Report: farmers should pay for disease control
A government commissioned study suggests farmers take more responsibility and cover a bigger part of the cost for preventing and battling disease among farm animals, Swedish Radio News reports. But critics claim the proposed changes will threaten the system with infectious disease control in Sweden, which is generally seen as successful.
According to the proposal, farmers will have to do more to identify the risks of infections spreading and also have a programme for how they should deal with those risks. They should also foot a larger part of the bill.
Every year, 10 million US dollars of tax payers money goes to preventing the spread of serious diseases. It was to find out how the cost could be reduced that the government commissioned the study, which was presented today.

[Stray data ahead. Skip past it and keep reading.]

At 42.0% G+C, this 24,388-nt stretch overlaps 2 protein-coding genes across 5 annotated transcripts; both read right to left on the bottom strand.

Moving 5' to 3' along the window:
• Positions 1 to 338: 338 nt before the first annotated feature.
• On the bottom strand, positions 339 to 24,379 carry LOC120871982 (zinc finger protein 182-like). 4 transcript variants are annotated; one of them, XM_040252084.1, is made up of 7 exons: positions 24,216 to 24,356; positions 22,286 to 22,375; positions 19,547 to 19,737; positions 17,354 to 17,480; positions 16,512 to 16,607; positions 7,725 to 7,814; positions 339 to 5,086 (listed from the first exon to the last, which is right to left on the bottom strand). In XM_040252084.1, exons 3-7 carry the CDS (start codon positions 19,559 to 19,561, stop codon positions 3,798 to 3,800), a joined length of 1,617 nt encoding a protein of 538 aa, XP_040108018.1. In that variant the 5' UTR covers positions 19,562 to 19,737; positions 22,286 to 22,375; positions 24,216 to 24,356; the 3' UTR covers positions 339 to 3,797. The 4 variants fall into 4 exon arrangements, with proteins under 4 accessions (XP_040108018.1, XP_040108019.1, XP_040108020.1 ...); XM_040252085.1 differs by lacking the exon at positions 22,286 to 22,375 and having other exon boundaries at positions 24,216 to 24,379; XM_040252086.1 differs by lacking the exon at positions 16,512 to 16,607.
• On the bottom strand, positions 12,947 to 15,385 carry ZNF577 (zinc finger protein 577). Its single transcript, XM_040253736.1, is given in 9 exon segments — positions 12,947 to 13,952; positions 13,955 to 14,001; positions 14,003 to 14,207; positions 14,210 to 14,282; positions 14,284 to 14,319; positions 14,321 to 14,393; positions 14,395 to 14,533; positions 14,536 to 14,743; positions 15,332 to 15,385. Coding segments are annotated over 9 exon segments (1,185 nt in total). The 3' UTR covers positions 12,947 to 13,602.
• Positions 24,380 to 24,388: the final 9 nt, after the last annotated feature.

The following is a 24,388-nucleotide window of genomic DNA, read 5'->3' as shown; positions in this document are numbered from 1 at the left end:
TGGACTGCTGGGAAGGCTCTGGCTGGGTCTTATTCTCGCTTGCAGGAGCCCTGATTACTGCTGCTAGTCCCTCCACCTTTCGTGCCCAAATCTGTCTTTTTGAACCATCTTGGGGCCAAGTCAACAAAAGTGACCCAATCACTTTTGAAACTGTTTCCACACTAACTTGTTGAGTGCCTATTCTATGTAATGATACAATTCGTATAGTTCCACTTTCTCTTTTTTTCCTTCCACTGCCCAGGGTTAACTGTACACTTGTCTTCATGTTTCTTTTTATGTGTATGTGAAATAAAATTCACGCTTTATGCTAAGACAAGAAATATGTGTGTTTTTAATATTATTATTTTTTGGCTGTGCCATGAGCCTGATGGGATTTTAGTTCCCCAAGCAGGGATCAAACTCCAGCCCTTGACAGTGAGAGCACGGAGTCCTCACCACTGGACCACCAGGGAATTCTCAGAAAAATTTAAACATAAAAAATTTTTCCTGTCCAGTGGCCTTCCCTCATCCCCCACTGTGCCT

But the Swedish Medical Association is concerned that it will have a negative effect on public health, and increase the risk of anti-biotic resistant bacteria in animals will spread to humans. And the Federation of Swedish Farmers warns that the proposed changes may contribute to the spread of salmonella.
The author of the study, Christer Vretborn, says he is aware the proposal is not popular among farmers. "Of course, no one likes to take a larger part of the cost, I can also understand that they don't think it is a good idea, but I hope that there will be insurance policies in this area," he talls Swedish Radio News.